Comment By : RIMom

We tried all the above and more with my 14 yr old daughter. It drives me crazy because she has even found a way to manipulate the situation and she lies about why she lies.. Feel sorry for me because of lies lies lies... Being honest myself, it is extremely hard not to take that personal! I want to be close to her and have her know that I am here for her. We have so many people from mentors to pastors to principals and counselors to peers her own age trying to help but everyone says the same thing.. She is manipulative.. What to do?

Comment By : at her wits end

You truly capture the way to handle a lying child/person. I really like the compassion and 'matteroffact' way you present your work. Thank you.

Comment By : NanC

This was timely and helpful to read. I know the reasons for my son's lying - to avoid trouble. I did need to be reminded to "pick my battles". I try to explain and reason thing with my children, to a fault at times. My concern is that white lies will grow to be bigger lies, to the point of not trusting my child. I already have an older step-son whom I question his honesty and don't believe he tells the truth.

Comment By : gloryb

Wish I had this knowledge when my sons were young. I will pass it on, hoping that they will heed the excellent insight and suggestions for their own children!

Comment By : MAV

* Dear ‘MAD’: James Lehman wrote an excellent series of articles discussing the techniques to use for living with older children. He said it’s not too late to set house rules. He gives specific instructions on how to discuss your rules with your older child and how to use consequences. For example, he teaches you how to require your child to leave home each morning with a lunch, a cell phone and the want ads. Refer to these 3 articles written by James Lehman: Rules, Boundaries and Older Children Part I; Rules, Boundaries and Older Children Part II: In Response to Questions about Older Children Living at Home; Rules, Boundaries and Older Children Part III: Is It Ever Too Late to Set up a Living Agreement? .

Comment By : Carole Banks, MSW, Parental Support Line Advisor

thank you so much for sharing this information. It has being one of the most difficult problems that my husband and I have encountered as parents. I feel better prepared to deal with my kids in this area now. Thank you again

Comment By : Tina

* Dear ‘at her wits end’: James Lehman writes, “Kids manipulate their parents. It’s part of their normal routine. They learn to use their charms and strengths to get their way and negotiate more power in the family.” Some manipulation from kids is acceptable. The challenge is to not allow our kids to avoid their responsibilities by using bribes, blaming others, or to assume their parents will fix any problem that comes up. It’s great that you recognize when you’re taking your daughter’s behavior too personal. It’s certainly natural to get upset when you have been manipulated. And it’s best to pause and gather your thoughts for a few minutes, to allow your feelings to moderate. This will keep you from over-reacting emotionally and punitively toward your child. Of course it’s important to ‘role model’ how to behave appropriately, such as being careful to ‘mean what you say’ and not break promises. Decide that from now on you will not allow her to manipulate you any longer. It takes two for a manipulation to occur. Another person must believe the falsehoods or choose to give in because they feel worn down. As James Lehman says, “When you don’t give in to your child, they have to figure out another way to solve their problem.”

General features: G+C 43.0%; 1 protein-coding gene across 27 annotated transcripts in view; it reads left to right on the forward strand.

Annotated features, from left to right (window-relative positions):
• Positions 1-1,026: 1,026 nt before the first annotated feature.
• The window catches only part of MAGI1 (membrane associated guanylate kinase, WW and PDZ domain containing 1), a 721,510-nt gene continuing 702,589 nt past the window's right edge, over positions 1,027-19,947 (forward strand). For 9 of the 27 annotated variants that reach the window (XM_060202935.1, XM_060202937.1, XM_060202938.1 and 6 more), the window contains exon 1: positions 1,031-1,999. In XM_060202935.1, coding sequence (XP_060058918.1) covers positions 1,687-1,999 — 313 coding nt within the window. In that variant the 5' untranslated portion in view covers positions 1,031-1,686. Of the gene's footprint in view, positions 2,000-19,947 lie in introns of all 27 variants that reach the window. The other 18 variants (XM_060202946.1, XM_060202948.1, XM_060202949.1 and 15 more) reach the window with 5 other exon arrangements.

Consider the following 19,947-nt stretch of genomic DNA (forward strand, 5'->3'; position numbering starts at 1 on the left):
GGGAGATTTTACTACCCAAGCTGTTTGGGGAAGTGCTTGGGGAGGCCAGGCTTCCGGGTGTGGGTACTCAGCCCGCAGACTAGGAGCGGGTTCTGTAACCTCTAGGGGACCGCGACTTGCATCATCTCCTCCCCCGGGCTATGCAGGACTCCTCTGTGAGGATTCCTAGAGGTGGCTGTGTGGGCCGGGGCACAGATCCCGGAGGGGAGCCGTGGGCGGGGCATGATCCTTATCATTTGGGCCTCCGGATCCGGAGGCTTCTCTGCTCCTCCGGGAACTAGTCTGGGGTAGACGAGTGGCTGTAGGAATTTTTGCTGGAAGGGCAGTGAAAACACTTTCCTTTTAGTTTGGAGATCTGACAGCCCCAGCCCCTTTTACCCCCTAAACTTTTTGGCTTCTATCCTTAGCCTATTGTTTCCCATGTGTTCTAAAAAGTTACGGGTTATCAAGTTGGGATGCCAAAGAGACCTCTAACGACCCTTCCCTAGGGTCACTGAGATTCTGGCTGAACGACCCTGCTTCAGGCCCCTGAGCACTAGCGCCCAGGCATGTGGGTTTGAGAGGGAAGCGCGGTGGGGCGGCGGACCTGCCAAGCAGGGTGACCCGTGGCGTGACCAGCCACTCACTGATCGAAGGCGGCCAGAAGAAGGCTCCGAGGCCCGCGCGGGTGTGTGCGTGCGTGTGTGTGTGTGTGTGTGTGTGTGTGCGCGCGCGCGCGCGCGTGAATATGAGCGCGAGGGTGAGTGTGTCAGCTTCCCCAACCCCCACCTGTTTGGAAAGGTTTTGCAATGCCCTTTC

Comment By : Carole Banks, MSW, Parental Support Line Advisor

* Dear ‘RIMom’: You’re right when you say that lying can become a bad habit. Some kids get themselves stuck in this ‘problem solving’ technique and have an almost knee-jerk response to trouble—using denial as their first response. In this unique situation, some parents have helped their kids change this habitual behavior by telling them if they come back to the parent shortly after lying and say, “I’d like to change my answer”, then they won’t receive a consequence for lying. Habits take awhile to change, so expect that this will take quite a bit of practice. If the child corrects the lie, give consequences only for the behavior. You can choose to give a consequence when your kid lies; however you run the risk of putting too much attention on lying. Many times consequences for lying come out of a parent taking the lie too personal--feeling ‘betrayed’ or ‘disrespected’. But a lie is not ‘about the parent’. It’s a kid’s way to try to solve the problem of being in trouble. The behavior the child is lying about should be your main focus for consequences.

Comment By : Carole Banks, MSW, Parental Support Line Advisor

This article is very helpful to me. It reminds me to calm down whenever my 16-yr old boy give me lies after lies. Thanks for sharing this.

Comment By : jac

I notice RImom takes issue with "...give the consequence for the behavior, not for the lie." My suggestion: Consider catching your spouse lying about having an affair. Which should be addressed- the lying, or the affair?

Comment By : Reginald

My son, who was adopted at a very young age, has lied and stolen too many times to count. He is 9 years old now. We have tried all the strategies listed in this article as well as advice from other professionals. I am beginning to wonder if these behaviors will ever change because he doesn't seem to understand the seriousness of it. Also, could there be a biological tendency toward this type of behavior?